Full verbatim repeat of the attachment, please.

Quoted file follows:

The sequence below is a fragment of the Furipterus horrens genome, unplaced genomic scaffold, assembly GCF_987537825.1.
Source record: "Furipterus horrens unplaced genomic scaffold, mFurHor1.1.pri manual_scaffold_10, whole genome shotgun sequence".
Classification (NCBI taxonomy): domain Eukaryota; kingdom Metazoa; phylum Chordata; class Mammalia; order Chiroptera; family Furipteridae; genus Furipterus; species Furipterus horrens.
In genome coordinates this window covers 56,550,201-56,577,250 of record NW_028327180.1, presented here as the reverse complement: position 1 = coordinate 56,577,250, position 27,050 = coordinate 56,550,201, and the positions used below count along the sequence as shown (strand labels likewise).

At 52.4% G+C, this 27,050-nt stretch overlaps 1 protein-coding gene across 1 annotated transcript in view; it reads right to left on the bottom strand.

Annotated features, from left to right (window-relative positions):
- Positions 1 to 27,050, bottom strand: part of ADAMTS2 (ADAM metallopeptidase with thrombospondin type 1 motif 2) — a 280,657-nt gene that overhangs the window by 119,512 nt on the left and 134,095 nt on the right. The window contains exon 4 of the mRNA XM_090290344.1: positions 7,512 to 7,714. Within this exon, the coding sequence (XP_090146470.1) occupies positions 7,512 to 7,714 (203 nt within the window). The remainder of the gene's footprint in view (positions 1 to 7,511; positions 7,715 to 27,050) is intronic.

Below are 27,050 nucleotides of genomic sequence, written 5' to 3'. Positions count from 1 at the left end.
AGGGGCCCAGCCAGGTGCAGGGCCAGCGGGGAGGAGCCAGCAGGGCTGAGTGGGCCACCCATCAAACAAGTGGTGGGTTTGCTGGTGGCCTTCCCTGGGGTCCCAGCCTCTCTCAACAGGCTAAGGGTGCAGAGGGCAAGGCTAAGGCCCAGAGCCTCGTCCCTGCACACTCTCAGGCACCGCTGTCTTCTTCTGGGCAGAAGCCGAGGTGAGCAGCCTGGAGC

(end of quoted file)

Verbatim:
The sequence below is a fragment of the Furipterus horrens genome, unplaced genomic scaffold, assembly GCF_987537825.1.
Source record: "Furipterus horrens unplaced genomic scaffold, mFurHor1.1.pri manual_scaffold_10, whole genome shotgun sequence".
Classification (NCBI taxonomy): domain Eukaryota; kingdom Metazoa; phylum Chordata; class Mammalia; order Chiroptera; family Furipteridae; genus Furipterus; species Furipterus horrens.
In genome coordinates this window covers 56,550,201-56,577,250 of record NW_028327180.1, presented here as the reverse complement: position 1 = coordinate 56,577,250, position 27,050 = coordinate 56,550,201, and the positions used below count along the sequence as shown (strand labels likewise).

At 52.4% G+C, this 27,050-nt stretch overlaps 1 protein-coding gene across 1 annotated transcript in view; it reads right to left on the bottom strand.

Annotated features, from left to right (window-relative positions):
- Positions 1 to 27,050, bottom strand: part of ADAMTS2 (ADAM metallopeptidase with thrombospondin type 1 motif 2) — a 280,657-nt gene that overhangs the window by 119,512 nt on the left and 134,095 nt on the right. The window contains exon 4 of the mRNA XM_090290344.1: positions 7,512 to 7,714. Within this exon, the coding sequence (XP_090146470.1) occupies positions 7,512 to 7,714 (203 nt within the window). The remainder of the gene's footprint in view (positions 1 to 7,511; positions 7,715 to 27,050) is intronic.

Below are 27,050 nucleotides of genomic sequence, written 5' to 3'. Positions count from 1 at the left end.
AGGGGCCCAGCCAGGTGCAGGGCCAGCGGGGAGGAGCCAGCAGGGCTGAGTGGGCCACCCATCAAACAAGTGGTGGGTTTGCTGGTGGCCTTCCCTGGGGTCCCAGCCTCTCTCAACAGGCTAAGGGTGCAGAGGGCAAGGCTAAGGCCCAGAGCCTCGTCCCTGCACACTCTCAGGCACCGCTGTCTTCTTCTGGGCAGAAGCCGAGGTGAGCAGCCTGGAGC